Jurors in Ghislaine Maxwell's sex trafficking trial return to resume deliberations
(CNN) -- After taking a long weekend for the Christmas holiday, jurors in Ghislaine Maxwell's federal sex trafficking trial are set to resume deliberations Monday morning in New York.
Maxwell, the former girlfriend and longtime associate of the late sex offender Jeffrey Epstein, has pleaded not guilty to six federal counts: sex trafficking of a minor, enticing a minor to travel to engage in illegal sex acts, transporting a minor with the intent to engage in criminal sexual activity and three related counts of conspiracy.
If convicted on all six counts, Maxwell faces up to 70 years in prison.
Jurors deliberated for about an hour on Monday and then all of Tuesday and Wednesday. At the end of Wednesday's deliberations, the judge asked if they would consider returning Thursday, but they declined.
During deliberations, the jury has asked the court a series of questions related to testimony from the women whose claims form the core of the case against Maxwell.
First, jurors asked the judge for the transcripts of testimony from Annie Farmer, Carolyn and "Jane" -- three of the four women who testified that they were sexually abused by Epstein and that Maxwell facilitated and sometimes participated in the abuse.
Jurors also asked for the FBI notes from a 2007 interview with Carolyn that the defense has said is inconsistent with her testimony in court. The FBI notes are not in evidence, but some excerpts were read into the record during her cross-examination.
Further, the jury asked whether it can consider Farmer's testimony for two of the conspiracy counts. Jurors may do so, Judge Alison Nathan said.
The deliberations cap a three-week trial highlighted by testimony from the four women, who said Maxwell recruited and groomed them to be sexually abused by Epstein. The abuse allegedly began when they were younger than 18, and their accusations stretched from 1994 to 2004.
Epstein, an elusive financier who pleaded guilty in 2008 to state prostitution charges, was indicted on federal sex trafficking charges in July 2019; he died by suicide in prison a month later. Maxwell, now 60, was arrested in 2020 and has been held behind bars since then under close watch.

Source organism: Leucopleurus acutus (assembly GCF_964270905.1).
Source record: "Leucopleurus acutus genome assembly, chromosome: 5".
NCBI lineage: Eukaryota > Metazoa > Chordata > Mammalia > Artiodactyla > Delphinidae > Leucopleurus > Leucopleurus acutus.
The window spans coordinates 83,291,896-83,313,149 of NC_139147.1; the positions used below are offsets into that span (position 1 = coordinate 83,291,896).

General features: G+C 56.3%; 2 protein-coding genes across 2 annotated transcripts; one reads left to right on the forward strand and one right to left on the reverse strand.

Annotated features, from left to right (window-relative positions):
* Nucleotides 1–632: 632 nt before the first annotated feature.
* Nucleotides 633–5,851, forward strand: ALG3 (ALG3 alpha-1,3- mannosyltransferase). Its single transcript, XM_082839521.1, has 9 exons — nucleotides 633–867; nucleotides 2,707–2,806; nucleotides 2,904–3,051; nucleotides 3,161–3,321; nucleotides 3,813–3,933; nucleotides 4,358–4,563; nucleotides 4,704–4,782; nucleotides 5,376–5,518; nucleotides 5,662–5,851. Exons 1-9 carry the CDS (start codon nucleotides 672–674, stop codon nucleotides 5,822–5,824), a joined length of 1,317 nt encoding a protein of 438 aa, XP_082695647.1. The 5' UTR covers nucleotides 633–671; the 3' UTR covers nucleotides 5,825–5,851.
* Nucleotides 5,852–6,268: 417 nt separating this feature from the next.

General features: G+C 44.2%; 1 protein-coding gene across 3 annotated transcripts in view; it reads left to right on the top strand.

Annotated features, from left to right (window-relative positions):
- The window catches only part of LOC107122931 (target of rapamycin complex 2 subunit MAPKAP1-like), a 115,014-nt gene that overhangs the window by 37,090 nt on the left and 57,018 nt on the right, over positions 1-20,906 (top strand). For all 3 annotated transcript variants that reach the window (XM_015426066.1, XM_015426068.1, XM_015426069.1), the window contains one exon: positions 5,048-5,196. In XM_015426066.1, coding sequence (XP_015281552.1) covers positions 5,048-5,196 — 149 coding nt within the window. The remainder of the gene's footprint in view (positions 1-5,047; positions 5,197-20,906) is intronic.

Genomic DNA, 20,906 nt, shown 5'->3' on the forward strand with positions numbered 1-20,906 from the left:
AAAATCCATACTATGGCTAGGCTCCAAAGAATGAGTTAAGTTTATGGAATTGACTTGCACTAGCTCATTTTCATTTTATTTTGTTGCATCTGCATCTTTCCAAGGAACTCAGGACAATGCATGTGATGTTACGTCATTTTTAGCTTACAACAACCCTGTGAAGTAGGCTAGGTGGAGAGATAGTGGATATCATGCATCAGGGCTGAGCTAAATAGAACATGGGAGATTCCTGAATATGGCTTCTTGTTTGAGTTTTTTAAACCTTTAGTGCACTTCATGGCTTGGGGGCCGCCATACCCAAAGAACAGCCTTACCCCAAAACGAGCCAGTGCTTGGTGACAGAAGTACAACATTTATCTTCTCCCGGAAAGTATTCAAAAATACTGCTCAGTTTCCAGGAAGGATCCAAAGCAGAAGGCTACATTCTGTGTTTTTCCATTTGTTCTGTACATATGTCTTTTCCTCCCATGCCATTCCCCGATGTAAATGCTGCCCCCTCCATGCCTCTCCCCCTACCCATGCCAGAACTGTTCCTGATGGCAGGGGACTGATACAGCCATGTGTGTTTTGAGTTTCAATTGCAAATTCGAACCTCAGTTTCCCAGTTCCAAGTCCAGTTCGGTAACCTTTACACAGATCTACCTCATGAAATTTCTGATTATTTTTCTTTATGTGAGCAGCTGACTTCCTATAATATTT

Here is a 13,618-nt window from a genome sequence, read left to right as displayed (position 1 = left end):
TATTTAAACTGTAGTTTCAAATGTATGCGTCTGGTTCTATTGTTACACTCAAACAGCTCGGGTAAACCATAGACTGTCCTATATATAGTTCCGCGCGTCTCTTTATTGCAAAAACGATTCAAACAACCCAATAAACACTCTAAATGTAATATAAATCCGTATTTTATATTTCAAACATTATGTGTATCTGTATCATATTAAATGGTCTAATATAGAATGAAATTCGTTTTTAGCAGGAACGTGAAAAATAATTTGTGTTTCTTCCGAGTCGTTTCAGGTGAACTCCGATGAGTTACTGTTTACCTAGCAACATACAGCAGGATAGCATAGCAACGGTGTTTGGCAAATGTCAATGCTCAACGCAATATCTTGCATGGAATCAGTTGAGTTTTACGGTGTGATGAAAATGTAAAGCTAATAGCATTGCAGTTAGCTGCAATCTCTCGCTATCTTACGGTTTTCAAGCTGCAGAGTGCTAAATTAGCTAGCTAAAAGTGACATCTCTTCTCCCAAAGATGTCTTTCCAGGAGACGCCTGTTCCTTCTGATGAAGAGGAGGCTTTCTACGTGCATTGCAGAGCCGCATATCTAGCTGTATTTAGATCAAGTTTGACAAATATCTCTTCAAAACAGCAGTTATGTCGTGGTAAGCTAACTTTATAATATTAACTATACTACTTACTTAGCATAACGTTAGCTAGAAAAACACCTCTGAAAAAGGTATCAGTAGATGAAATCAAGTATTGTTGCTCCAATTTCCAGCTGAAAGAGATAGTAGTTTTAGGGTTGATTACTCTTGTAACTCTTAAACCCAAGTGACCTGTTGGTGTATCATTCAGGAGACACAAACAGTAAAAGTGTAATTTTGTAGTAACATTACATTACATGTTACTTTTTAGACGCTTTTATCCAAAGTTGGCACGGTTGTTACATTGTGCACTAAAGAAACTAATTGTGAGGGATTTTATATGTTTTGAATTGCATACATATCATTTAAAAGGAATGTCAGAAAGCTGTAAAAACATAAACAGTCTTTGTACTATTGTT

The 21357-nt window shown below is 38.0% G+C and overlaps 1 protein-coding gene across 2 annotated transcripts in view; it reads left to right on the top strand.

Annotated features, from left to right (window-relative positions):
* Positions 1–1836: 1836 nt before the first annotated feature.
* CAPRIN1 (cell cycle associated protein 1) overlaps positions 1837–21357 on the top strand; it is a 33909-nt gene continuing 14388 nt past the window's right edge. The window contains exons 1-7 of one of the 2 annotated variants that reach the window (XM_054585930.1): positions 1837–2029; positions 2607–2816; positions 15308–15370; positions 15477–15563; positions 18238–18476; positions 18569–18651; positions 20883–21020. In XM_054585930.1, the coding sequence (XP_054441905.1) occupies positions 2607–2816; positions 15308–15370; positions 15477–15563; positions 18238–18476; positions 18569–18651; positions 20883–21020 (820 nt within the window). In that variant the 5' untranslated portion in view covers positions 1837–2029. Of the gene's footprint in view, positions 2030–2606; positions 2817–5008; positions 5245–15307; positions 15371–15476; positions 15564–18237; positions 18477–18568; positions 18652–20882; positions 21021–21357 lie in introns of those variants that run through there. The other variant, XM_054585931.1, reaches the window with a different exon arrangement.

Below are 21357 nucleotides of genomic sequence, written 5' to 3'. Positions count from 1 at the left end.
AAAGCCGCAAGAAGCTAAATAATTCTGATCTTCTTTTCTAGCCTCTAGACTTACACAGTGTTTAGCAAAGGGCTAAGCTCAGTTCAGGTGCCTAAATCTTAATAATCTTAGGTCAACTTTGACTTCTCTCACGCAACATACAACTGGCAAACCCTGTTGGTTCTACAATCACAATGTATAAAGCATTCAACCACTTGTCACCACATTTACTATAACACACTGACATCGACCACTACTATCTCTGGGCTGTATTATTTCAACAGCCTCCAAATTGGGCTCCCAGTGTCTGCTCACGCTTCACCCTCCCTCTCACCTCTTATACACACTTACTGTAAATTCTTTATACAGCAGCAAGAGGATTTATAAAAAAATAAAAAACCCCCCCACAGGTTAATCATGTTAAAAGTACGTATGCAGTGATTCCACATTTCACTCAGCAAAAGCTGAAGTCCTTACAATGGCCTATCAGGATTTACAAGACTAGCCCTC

What happened at the trial
The prosecution's case against Maxwell rested primarily on four women with personal stories of her role facilitating Epstein's abuse.
"Jane," testifying under a pseudonym, said Maxwell organized sexual massages with Epstein and sometimes joined in the abuse. The charges of enticing and transporting relate to testimony solely from her.
Carolyn testified that when she was 14, Maxwell touched her breasts, hips and butt and told her she "had a great body for Epstein and his friends." The child sex trafficking count -- the most serious of all the charges -- relates to her testimony.
"Kate" testified Maxwell invited her over and directed her how to give Epstein a sexual massage. She said Maxwell spoke often of sexual topics with her and asked Kate to invite other young girls for Epstein's sexual desires.
Farmer, the only accuser to testify by her full name, testified that she was 16 when Maxwell massaged her naked chest at Epstein's New Mexico ranch in 1996.
Prosecutors sought to closely link Maxwell and Epstein and said her actions normalizing sexual massages were crucial to his international abuse scheme at his properties in New York, Florida, New Mexico and the US Virgin Islands.
"A single middle-aged man who invites a teenage girl to visit his ranch, to come to his house, to fly to New York, is creepy," prosecutor Alison Moe said in closing arguments. "But when that man is accompanied by a posh, smiling, respectable, age-appropriate woman, that's when everything starts to seem legitimate.
"And when that woman encourages those girls to massage that man, when she acts like it's totally normal for the man to touch those girls, it lures them into a trap. It allows the man to silence the alarm bells."
The defense, meanwhile, focused its case on lengthy cross-examinations of the four accusers and attacked their motivations and memories of the alleged incidents. Maxwell declined to testify in her own defense.
In closing arguments, attorney Laura Menninger sought to distance Maxwell from Epstein and suggested he had manipulated her as well. She said the prosecution's case is based on speculation and distracting photos of Maxwell with Epstein, including several that show her giving him a foot massage.
"She's being tried here for being with Jeffrey Epstein, and maybe that was the biggest mistake of her life -- but it was not a crime," Menninger told the jury.
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